A narcissistic worldview crops up time and again in Certain American States.
Catherine Lacey’s collection of short stories, Certain American States, begins with the meta- commentary heavy “Violations.” Opening with a pair of page-and-a-half long sentences in which the recently-jilted narrator waxes philosophical on whether or not it’s appropriate for his former partner – who just happens to be writer and whose most recent work just happens to feature overly-long sentences — to use the dissolution of their breakup as material for her work, Lacey quickly establishes the tone that will resonate throughout the remainder of the collection. “He never directly asked her not to write about him, as he estimated it would have caused more problems than it could have possibly assuaged, yet he felt unable to stop craving some sort of assurance that she would not write about him, or at least that she would not write about him in a way that was immediately recognizable…”
Here Lacey lays bare the fear of anyone who’s ever found themselves in a relationship with a writer: will any/all of this eventually become fodder for the creative process? Will I have to live each moment worried that it might come back to me, slightly fictionalized, and shared for the whole world to read? All of this fretting ultimately proves to be for naught, the narrator coming to the realization that everyone else seems to be more concerned, like himself, with themselves and how others may or may not perceive them. It’s a narcissistic worldview that crops up time and again in Certain American States. “Family Physics,” in particular, features a stereotypical narcissistic character so oblivious to the damage she causes those around her through her own self-centeredness that it becomes equal parts laughable and painful.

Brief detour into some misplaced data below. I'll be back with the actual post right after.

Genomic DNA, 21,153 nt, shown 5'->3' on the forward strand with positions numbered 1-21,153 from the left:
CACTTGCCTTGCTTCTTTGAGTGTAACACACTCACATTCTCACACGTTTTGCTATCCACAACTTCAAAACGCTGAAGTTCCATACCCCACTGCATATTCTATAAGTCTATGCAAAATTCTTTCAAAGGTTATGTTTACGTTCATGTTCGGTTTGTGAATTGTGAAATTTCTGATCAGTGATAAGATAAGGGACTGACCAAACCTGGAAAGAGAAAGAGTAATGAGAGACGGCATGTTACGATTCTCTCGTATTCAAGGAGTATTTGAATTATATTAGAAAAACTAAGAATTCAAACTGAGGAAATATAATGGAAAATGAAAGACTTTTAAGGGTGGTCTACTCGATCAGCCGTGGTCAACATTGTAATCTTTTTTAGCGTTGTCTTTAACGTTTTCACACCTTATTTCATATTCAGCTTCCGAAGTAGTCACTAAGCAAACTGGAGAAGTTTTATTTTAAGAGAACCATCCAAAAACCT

“Small Differences” explores a relationship that refuses to label itself as such and, in the process, becomes exactly that. Yet rather than taking a more predictable route, the story ends on a bit of a sour note that rings truer to real life than any fiction should. And that’s a good thing, something Lacey embraces fully as her characters alternate between deplorable, insufferable, incorrigible and largely lacking in any sort of self-awareness. It’s a darkly comedic approach to just how oblivious we all can become, living within the confines of our own troubles, setbacks and perceived slights. Were any of these characters to step outside themselves for just a moment, they could begin to resolve their self-inflicted issues (see also: “The Four Immeasurables and Twenty New Immeasurables,” “Please Take” and “Because You Have To.”)
Though one of the shortest in the collection, “Touching People” quickly and succinctly sums up Lacey’s purported worldview as a newlywed couple finds themselves held conversationally hostage by a widow so oblivious to their obvious discomfort that it pushes the limits of cringe-worthy comedy. From taking them to visit her late husband’s grave site to her insistent and inappropriate touching of the newlywed husband to his bride’s staring daggers, the situation elevates to the point of palpable discomfort only to end without resolution. This approach of picking up the action mid-scene and ending just as abruptly helps to leave these stories both open-ended and unsettling. Thoroughly enmeshed in the modern exploration of post-adolescent ennui that has cropped up in the work of Miranda July, Lena Dunham’s “Girls” and a host of other media, Certain American States makes a case for Lacey’s place near the top of the heap.